FEATURE: NPC ends with China at crossroads

China's latest leadership transition is underway in Beijing, with Premier Wen Jiabao holding court for the last time.

As this year's meeting of the National People's Congress wound down, the premier made one of his few appearances before journalists.

Mr Wen may have been in power for a decade, but now he says it is critical his successors engage in further economic and political reform.

China's Premier Wen Jiabao says it is critical his successors engage in further economic and political reform. [Reuters]
PHOTO

China's Premier Wen Jiabao says it is critical his successors engage in further economic and political reform. [Reuters]

VIDEO from Newsline

China's leadership transition begins

Created: 15/03/2012

Huey Fern Tay, Beijing

Last Updated: Thu, 15 Mar 2012 15:18:00 +1100

The Chinese Premier's press conference on the final day of the National People's Congress is a tightly managed event.

This year's was the last one for Premier Wen Jiabao and he made full use of it to send a few messages, including this warning: reform the system or risk another tragedy like the Cultural Revolution.

So why the reference to this ten year political campaign, this social upheaval that caused millions to be sent to forced labour and tens of thousands to be executed?

One similarity is that just like that point in time China is currently at a crossroad both economically and politically.

But was Premier Wen also signalling his preference for the next phase of China's growth?

Chinese leaders agree the country is in need of a new development model. They recognise that they can no longer rely so heavily on selling goods overseas and getting investors to pour money into China.

They also know that more growth needs to come from within.

But how should the country proceed?

Two alternatives have been given the most limelight. The one that's in full swing in Chongqing is promoting a more equitable growth while resuscitating Maoist values and culture. The other that has been forged ahead in Guangdong places a stronger emphasis on the market and developing civil society like NGOs and trade unions.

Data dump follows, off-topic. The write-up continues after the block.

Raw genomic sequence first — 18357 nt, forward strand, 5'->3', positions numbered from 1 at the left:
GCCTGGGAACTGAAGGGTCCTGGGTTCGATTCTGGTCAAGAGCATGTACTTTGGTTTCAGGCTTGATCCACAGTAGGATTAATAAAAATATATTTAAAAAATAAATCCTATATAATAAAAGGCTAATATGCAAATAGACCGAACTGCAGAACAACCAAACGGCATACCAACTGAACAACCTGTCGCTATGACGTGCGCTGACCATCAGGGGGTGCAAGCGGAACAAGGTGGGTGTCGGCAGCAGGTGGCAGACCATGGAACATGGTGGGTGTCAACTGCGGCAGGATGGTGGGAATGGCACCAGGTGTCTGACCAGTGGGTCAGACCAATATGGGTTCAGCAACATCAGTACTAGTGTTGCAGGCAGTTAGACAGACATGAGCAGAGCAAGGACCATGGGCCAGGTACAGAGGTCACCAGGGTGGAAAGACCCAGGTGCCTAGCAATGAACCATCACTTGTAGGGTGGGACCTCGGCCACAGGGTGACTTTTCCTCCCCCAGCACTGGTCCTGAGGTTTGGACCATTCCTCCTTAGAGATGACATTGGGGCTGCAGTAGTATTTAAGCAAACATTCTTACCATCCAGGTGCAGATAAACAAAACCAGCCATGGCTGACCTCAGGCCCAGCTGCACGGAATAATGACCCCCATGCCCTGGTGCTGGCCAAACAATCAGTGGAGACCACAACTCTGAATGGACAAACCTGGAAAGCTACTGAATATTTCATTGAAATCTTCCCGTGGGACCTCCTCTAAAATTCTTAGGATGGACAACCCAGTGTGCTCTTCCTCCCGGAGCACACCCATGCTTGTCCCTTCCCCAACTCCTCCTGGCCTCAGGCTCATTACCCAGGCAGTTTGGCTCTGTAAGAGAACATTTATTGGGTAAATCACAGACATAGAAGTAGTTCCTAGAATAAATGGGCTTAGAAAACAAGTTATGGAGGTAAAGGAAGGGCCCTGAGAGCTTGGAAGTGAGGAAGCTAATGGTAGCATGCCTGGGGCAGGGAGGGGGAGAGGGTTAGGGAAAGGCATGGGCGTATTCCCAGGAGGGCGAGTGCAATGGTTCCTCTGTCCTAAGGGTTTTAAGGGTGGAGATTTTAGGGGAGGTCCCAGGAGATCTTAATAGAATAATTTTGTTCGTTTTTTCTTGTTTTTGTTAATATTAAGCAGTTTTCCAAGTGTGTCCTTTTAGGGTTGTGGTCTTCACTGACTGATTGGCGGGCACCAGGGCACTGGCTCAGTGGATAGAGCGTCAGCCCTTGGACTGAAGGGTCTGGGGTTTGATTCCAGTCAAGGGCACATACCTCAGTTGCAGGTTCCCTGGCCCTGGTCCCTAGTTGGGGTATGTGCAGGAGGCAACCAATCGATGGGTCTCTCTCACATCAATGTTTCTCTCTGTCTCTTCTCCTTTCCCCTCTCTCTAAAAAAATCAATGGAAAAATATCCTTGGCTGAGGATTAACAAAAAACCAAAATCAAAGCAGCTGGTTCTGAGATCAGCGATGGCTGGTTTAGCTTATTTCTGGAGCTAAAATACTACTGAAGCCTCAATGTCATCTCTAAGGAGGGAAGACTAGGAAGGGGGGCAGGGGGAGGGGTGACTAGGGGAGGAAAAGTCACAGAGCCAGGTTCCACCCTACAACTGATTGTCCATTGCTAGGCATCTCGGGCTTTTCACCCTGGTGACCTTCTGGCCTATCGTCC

This model is considered more radical.

The Party boss of Guangdong, Wang Yang, is seen as a favourite to make it into the Standing Committee, China's top decision-making body because seven out of nine of its members will soon step down.

Up until last month people thought Wang Yang's counterpart in Chongqing, Bo Xilai, was also a strong contender for a seat in the Committee. That was before Bo Xilai's right hand man and former police chief Wang Lijun decided to flee Chongqing and spend one day inside the US Consulate in Chengdu. Wang Lijun is now under investigation and Premier Wen says progress has been made. Bo Xilai has now been stood down from his post.

No one knows for sure if the Communist Party is truly torn between these two options and if so how much support there is for either one of them.

But one thing we can safely assume is that Premier Wen does not approve of the red revolution.

He was asked at the press conference if the Wang Lijun incident had affected the Central government's trust and confidence in the Chongqing government. This is what Premier Wen had to say:

"Over the years the successive governments of Chongqing and the people of Chongqing have made tremendous reform and development and they have achieved remarkable progress in this regard," he said.

"The current party committee and government of Chongqing must seriously reflect on the Wang Lijun incident and learn lessons from it."

Who was the previous party boss of Chongqing? Wang Yang.

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